Montrose County commissioners on Monday declined to delay a new public records policy, adopting it over the objections of one citizen, who decried the policy as “rubbish” and a barrier to access.

The Colorado Open Records Act requires public access to most governmental records. It and case law also allow for reasonable fees to be assessed of those requesting the records. Courts and several governmental agencies charge fees for records and research.

The problem from the county’s perspective: Requests for vast numbers of records that tie up staff time, thereby costing taxpayers money, plus requests for information that require the county to research, analyze and actually create from that information a record that did not previously exist.

Monday’s resolution allows the county to charge $20 an hour to compensate for excess staff time spent fulfilling more in-depth CORA requests. People requesting records are to be informed in advance of how much time might be entailed in meeting their request.

The policy does not apply to the Montrose County Sheriff’s Office, which is subject to laws pertaining to criminal justice records. Other county departments headed by elected officials, such as the clerk, have their own fee schedules.

Multiple requests from the same individual result in an “aggregated charge,” County Manager Jesse Smith said.

“I am unalterably opposed to this,” said county resident Roger Brown, who makes a fair number of public records requests, as does the Daily Press. He asked the county to at a minimum delay enacting the policy until a public hearing could be held.

Commissioner Gary Ellis later told the Daily Press the policy was not aimed at Brown specifically, but to address a number of time-consuming requests the county has received.

“It wasn’t really due to one individual, just multiple situations that have occurred,” he said.

Brown told commissioners that the resolution enacting the new policy is anything but “effective and responsive government,” as it was described on Monday’s agenda. The costs can put out of reach the very records a citizen might need to hold his or her government accountable, he indicated.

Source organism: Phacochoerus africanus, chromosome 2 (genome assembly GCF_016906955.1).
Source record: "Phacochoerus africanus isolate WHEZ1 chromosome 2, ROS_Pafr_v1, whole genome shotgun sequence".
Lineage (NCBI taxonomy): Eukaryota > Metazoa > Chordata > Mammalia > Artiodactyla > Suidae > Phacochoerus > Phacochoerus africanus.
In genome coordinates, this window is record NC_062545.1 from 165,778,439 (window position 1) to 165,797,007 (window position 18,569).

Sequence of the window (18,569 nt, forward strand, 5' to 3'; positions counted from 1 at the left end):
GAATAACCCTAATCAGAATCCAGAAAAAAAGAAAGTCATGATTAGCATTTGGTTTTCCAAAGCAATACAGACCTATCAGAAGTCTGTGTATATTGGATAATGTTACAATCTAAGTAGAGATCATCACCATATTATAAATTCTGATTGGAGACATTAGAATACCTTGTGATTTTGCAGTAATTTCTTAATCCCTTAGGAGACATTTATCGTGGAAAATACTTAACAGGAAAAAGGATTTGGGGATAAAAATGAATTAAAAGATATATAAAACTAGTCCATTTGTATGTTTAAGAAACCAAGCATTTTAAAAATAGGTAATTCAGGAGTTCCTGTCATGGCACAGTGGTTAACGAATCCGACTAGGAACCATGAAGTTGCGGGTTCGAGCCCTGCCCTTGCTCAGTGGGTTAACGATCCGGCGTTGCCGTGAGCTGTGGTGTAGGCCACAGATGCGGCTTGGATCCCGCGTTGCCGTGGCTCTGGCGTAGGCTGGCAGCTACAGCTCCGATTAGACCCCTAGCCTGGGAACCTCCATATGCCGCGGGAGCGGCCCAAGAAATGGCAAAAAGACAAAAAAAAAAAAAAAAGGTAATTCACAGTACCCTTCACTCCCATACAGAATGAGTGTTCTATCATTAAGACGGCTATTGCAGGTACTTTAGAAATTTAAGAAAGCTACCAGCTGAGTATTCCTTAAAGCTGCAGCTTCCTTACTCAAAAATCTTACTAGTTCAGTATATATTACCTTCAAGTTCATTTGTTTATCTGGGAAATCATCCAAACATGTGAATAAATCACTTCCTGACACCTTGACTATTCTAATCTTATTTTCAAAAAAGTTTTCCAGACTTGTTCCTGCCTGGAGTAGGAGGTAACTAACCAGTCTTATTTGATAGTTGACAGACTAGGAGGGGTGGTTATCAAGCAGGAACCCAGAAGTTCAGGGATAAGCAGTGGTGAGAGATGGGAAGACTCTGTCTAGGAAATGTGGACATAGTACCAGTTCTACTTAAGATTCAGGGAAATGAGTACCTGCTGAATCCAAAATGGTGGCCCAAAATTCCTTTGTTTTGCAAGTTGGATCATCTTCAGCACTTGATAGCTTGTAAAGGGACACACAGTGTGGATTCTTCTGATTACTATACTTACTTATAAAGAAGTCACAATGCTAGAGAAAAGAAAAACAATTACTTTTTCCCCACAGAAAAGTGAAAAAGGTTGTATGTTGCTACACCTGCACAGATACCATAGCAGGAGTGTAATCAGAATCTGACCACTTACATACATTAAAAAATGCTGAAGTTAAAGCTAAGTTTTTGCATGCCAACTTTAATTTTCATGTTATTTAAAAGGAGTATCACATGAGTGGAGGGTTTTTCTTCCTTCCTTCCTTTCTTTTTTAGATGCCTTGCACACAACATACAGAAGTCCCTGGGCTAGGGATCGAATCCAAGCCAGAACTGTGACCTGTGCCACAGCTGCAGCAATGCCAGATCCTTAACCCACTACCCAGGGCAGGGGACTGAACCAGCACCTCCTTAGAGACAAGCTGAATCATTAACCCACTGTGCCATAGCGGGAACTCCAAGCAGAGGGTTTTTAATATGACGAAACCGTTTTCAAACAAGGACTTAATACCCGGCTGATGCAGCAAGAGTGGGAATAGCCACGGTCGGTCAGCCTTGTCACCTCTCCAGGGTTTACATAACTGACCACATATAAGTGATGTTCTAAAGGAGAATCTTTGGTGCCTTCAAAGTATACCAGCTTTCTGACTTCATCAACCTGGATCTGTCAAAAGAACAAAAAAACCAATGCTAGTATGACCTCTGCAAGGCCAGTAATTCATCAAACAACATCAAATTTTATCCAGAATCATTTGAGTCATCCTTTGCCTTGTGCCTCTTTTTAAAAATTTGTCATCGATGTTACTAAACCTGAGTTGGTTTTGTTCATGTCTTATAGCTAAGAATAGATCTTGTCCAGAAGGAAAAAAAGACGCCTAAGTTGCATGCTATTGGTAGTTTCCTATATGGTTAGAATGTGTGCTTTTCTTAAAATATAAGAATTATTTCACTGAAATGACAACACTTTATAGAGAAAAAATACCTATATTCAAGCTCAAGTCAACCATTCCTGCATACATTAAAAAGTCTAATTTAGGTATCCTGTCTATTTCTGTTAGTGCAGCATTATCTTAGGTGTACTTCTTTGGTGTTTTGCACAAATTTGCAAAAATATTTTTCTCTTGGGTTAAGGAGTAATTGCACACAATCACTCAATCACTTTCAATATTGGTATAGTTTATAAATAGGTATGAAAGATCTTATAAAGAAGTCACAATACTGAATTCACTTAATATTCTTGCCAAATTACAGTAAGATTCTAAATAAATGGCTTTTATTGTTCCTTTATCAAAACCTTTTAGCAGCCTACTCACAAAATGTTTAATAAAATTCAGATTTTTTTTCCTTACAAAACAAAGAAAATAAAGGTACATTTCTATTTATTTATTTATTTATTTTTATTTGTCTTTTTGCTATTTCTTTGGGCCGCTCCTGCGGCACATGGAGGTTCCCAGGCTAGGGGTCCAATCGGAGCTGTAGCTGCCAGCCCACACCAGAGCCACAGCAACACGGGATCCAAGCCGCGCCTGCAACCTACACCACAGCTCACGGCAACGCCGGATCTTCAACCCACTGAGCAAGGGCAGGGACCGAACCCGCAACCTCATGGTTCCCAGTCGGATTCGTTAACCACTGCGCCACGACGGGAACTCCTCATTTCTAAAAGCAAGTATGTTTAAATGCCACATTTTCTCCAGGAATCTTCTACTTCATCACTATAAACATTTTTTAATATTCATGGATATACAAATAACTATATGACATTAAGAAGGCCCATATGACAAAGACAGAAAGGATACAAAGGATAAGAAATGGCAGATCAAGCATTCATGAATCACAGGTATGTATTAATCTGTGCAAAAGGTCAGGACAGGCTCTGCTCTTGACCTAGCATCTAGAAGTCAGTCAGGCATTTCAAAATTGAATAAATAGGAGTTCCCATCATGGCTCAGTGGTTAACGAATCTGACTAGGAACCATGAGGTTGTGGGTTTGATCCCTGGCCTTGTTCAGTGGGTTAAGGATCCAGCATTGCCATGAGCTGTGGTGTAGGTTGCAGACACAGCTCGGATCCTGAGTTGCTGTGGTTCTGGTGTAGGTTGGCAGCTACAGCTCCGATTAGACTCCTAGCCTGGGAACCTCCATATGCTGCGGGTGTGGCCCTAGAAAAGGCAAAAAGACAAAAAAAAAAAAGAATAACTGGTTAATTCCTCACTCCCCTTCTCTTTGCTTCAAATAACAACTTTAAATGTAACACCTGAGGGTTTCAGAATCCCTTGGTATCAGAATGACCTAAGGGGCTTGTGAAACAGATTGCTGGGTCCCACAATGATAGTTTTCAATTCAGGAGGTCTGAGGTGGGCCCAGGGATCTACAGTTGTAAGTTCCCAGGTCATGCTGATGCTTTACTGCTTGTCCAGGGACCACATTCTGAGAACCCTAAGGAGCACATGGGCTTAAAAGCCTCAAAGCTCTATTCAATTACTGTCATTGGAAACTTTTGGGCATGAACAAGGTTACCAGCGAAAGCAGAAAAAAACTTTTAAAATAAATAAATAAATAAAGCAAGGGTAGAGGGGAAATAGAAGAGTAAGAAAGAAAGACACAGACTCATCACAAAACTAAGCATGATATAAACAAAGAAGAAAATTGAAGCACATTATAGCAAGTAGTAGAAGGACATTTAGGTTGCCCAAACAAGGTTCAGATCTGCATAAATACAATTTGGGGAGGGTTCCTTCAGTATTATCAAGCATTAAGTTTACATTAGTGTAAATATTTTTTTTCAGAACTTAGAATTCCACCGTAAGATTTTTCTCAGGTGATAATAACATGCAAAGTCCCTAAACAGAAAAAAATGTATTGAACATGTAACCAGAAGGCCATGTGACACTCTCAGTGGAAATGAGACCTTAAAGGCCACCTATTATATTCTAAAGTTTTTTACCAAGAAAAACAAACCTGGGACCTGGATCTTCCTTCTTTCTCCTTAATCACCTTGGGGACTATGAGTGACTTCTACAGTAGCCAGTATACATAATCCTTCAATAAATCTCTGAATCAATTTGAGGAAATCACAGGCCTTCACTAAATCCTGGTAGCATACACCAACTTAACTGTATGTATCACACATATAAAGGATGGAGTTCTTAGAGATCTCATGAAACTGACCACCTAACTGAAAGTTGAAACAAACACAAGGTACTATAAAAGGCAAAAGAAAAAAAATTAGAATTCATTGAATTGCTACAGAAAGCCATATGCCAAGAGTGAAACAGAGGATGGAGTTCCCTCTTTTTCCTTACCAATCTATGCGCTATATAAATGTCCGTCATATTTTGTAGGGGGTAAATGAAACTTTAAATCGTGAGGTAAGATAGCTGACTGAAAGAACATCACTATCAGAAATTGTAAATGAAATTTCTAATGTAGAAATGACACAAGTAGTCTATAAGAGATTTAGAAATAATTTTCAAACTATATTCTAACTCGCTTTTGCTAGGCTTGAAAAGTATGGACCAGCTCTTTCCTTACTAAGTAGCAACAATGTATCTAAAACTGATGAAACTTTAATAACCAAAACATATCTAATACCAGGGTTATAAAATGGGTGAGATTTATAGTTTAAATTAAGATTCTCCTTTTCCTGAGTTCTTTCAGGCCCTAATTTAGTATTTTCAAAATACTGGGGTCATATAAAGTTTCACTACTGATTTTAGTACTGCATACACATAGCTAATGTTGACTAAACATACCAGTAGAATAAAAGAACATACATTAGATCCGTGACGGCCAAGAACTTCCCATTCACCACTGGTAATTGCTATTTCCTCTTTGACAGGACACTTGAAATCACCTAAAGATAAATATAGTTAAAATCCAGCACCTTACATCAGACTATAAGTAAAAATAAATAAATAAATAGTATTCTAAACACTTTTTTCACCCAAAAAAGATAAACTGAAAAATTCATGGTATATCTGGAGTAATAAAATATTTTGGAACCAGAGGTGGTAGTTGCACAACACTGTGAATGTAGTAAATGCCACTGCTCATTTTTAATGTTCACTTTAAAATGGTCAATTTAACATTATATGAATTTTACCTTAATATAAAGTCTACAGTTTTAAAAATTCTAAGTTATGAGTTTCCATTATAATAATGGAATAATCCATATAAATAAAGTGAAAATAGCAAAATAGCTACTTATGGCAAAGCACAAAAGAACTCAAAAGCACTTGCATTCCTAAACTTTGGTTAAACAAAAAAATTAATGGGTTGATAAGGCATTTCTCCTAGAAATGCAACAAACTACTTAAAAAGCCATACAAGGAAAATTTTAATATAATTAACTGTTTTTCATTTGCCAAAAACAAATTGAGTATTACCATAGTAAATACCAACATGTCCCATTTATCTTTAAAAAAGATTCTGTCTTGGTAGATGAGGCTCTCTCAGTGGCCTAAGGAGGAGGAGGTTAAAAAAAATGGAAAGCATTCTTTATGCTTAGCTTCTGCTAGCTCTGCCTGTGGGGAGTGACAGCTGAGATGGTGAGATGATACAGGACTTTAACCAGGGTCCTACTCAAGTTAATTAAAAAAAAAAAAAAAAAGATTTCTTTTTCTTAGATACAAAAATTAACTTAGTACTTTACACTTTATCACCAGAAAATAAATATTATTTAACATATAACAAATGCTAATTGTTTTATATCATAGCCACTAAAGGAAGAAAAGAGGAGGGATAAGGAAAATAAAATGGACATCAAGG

“This is just rubbish,” Brown said, also opining that Smith had, either through his own agency or at the behest of others, “stonewalled” records requests.

Smith later hotly disputed the accusation. “I have protected the county through the statutes,” he said.

Resident Wally Smith (no relation) also stepped forward to say: “I’ve never been stonewalled.”

By the policy, the county is charging what it wants, whenever it wants to, Brown said. “You are consequently putting this outside the reach of the common citizen,” he said.

There is no intention not to fulfill CORA requests, said County Attorney Bob Hill. The new policy does not limit CORA records, but instead seeks a reasonable fee for the time spent preparing documents to meet CORA requests, he and commissioners said.

There have been abuses of CORA requests, Hill said, pointing to ongoing airport litigation, and later giving examples of such nebulous requests as “all” emails having anything to do with county business over a number of years.

“CORA has been used as a club against the county. I have seen CORA abused,” Hill said.

Montrose County is not obligated to create new documents in response to interrogatory CORA requests, he explained.

Ellis asked whether the intent of the new policy had been to cover that gray area when requests are made for which documents do not exist, and when fulfilling those requests ties up staff time.

“We’re not changing the (open records) statute,” Jesse Smith said. Instead, the county is putting a monetary value on meeting requests.

Her office deals with public records requests every day, said Fran Tipton Long, Montrose County clerk. Frequently, her employees offer more help than is required under CORA, and she does charge to help recoup costs for staff time.

“You need to be conscientious of all citizens, not just the one” who is making the request, she said.

Aviation Director Lloyd Arnold said the policy actually strengthens CORA, in that it allows for the creation of documents that fall outside the scope of the open records law.

But the $20 hourly fee is a deterrent to CORA requests, Brown maintained. Some degree of retrieval and analysis occurs in meeting every CORA request, he said; therefore, including costs for those services is absurd.

“It’s all arbitrary. This is very ill-advised. You’re on a slippery slope. ... You can’t create a policy and procedure that locks people out,” he said.

“Everything is available,” Commissioner David White said, also mentioning the many records the county makes available online at

“Everything is not available and you know that,” Brown retorted, and Commissioner Ron Henderson then called Brown “arbitrary and capricious.”

Hill reiterated that the policy does not change CORA, but Brown said the policy can be used to obscure public record.

“What you’re doing is reducing transparency,” he said.

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